On Valentine's Day, the state of Oregon celebrated its 157th birthday. As a fairly recent transplant to Portland, I’ve quickly learned the state’s history and believe in its promise. Especially its promise for creative, inclusive life together.

There’s so much to love about our new home. Our beloved city of roses, where our neighbors care about curating the good life; the Columbia River Gorge, with its postcard-perfect river lines; the high desert of the east; and a Pacific coastline that in a windswept sunset looks like the very beautiful ends of the earth.

And I haven’t even mentioned the soccer, the beer, the food trucks, the vinyl and the bicycle lanes.

The problem with Oregon, though, hits embarrassingly and painfully close to the bone: Its birth in white supremacy still tempts and haunts.

We need to tell the full story of this incredible, complex place. Beyond the (often funny) Portlandia skits and white-washed Instagrammable photos that are the envy of so many.

On our birthday, The Oregonian/OregonLive.com ran a wonderful slideshow of historic Oregon photos from years long since past.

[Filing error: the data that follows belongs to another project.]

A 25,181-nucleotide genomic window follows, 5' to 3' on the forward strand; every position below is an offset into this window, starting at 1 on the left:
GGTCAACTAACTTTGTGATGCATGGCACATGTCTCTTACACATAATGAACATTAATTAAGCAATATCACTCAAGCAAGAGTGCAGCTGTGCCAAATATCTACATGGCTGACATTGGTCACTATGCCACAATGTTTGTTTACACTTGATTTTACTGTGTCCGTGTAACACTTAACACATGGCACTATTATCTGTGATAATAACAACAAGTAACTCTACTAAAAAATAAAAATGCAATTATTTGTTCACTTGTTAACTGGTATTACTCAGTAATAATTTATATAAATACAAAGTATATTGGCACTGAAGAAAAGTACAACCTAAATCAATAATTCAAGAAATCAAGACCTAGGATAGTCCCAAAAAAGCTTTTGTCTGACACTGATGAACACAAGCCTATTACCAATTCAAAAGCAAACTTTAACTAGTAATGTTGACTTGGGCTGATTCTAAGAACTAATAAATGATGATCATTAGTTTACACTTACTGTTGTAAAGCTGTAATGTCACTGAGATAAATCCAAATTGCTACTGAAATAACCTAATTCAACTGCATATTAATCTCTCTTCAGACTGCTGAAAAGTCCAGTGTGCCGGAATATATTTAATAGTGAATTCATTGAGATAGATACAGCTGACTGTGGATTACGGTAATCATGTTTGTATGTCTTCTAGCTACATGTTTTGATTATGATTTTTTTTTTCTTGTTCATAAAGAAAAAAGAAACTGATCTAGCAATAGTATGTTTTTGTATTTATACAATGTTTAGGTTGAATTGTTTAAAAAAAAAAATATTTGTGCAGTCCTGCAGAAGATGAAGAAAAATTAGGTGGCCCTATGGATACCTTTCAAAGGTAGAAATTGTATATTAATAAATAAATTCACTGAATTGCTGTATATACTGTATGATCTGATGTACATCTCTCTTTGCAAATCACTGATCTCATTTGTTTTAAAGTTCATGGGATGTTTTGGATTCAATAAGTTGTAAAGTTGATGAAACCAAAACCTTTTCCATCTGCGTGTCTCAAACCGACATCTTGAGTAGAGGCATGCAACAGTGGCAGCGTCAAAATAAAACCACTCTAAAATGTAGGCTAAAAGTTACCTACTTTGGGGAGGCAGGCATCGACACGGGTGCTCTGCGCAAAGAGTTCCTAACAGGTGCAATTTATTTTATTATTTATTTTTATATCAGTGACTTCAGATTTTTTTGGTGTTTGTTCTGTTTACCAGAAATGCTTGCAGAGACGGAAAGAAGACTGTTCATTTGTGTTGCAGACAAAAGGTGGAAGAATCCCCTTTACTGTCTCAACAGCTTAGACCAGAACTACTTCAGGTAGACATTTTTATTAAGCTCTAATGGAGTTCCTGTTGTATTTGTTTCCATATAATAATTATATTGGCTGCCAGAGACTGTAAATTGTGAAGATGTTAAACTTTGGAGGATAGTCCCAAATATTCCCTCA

There were photos of first settlers on the Willamette River. Statues being delivered on barges or being erected at important buildings. Images from the 1905 Lewis & Clark expedition, important founding fathers, and the first football game featuring the Oregon Ducks.

Not featured however, were other important and vivid photos. Like when the KKK came to town, when African American neighbors were forced out of their homes due to city policies, and the natural disaster of the 1948 Vanport flood that led to an unnatural economic disaster for everyday poor and working families, disproportionally folks of color. 

Did you know that Oregon was founded as place for white people only?

Yes. Yes, it was.

In a complicated twisting political tale of pre-Civil War American history, enshrined in my state’s constitution were explicit and clear black exclusion laws.

Matt Novak has covered Oregon’s troubling history in an eye-opening Gizmodo piece, Oregon Was Founded As A Racist Utopia. I urge you to read it, and to  explore the work of Walida Imarisha, whose even more convicting scholarship certainly demands the question, “Why aren’t there more black people in Oregon?”

I’m a pastor trying to do my best to lead a community that would be concerned about the things we think Jesus would be concerned about: Especially matters of inclusion, equality, and the common good.

As someone who thinks Jesus’ work and vision leads to an open, active, and inclusive view of the world and work for humanity, the fight for anti-racism is paramount. Especially in our country.

White Supremacy is the thing